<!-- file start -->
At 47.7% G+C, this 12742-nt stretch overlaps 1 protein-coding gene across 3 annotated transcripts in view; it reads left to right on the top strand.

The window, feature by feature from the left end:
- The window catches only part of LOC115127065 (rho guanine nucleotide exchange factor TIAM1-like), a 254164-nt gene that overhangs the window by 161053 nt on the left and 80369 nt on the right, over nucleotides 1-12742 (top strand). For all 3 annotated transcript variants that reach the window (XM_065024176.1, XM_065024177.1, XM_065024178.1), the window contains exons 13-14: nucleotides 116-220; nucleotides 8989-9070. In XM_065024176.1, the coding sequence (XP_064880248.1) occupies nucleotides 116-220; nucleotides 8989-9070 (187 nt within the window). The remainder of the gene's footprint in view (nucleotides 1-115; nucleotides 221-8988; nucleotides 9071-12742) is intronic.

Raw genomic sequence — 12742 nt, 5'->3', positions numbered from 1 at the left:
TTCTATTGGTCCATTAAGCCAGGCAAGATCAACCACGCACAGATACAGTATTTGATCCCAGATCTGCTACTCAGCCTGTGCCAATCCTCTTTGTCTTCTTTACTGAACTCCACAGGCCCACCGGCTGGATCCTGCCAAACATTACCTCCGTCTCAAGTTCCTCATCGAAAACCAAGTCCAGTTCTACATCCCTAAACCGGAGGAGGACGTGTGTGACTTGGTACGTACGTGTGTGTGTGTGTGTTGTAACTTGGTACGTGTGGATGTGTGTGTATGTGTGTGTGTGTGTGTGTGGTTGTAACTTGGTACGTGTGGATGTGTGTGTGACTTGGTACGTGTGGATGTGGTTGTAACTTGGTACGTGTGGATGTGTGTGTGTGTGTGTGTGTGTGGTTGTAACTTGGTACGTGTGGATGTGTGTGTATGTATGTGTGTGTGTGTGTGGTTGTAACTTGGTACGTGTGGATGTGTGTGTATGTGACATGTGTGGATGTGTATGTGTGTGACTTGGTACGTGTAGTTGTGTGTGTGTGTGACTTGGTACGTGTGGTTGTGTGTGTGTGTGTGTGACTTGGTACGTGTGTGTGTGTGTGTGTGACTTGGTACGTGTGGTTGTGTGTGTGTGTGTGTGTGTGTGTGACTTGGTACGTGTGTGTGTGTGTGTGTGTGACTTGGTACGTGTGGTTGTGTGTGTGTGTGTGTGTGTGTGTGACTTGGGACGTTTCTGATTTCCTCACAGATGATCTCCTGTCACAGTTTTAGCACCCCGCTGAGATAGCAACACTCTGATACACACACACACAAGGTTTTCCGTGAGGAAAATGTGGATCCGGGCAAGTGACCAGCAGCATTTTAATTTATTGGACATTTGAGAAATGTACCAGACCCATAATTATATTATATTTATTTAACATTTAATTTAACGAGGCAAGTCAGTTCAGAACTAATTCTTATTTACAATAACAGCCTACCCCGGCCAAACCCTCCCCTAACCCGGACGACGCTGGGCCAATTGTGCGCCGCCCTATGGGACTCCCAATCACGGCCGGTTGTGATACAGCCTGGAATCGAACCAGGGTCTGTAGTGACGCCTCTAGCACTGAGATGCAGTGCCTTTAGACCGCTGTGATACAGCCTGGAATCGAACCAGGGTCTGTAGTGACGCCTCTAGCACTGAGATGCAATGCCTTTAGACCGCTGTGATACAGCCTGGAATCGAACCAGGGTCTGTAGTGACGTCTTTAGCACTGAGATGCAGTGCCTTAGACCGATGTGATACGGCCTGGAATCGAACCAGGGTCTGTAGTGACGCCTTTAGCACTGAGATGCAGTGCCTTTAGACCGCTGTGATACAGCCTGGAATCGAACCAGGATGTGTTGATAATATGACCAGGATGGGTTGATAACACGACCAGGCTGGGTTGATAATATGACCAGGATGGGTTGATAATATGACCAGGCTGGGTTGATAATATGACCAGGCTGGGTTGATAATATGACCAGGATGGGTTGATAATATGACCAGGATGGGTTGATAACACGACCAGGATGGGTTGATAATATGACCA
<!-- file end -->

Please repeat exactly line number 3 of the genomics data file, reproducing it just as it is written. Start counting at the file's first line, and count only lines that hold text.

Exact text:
- The window catches only part of LOC115127065 (rho guanine nucleotide exchange factor TIAM1-like), a 254164-nt gene that overhangs the window by 161053 nt on the left and 80369 nt on the right, over nucleotides 1-12742 (top strand). For all 3 annotated transcript variants that reach the window (XM_065024176.1, XM_065024177.1, XM_065024178.1), the window contains exons 13-14: nucleotides 116-220; nucleotides 8989-9070. In XM_065024176.1, the coding sequence (XP_064880248.1) occupies nucleotides 116-220; nucleotides 8989-9070 (187 nt within the window). The remainder of the gene's footprint in view (nucleotides 1-115; nucleotides 221-8988; nucleotides 9071-12742) is intronic.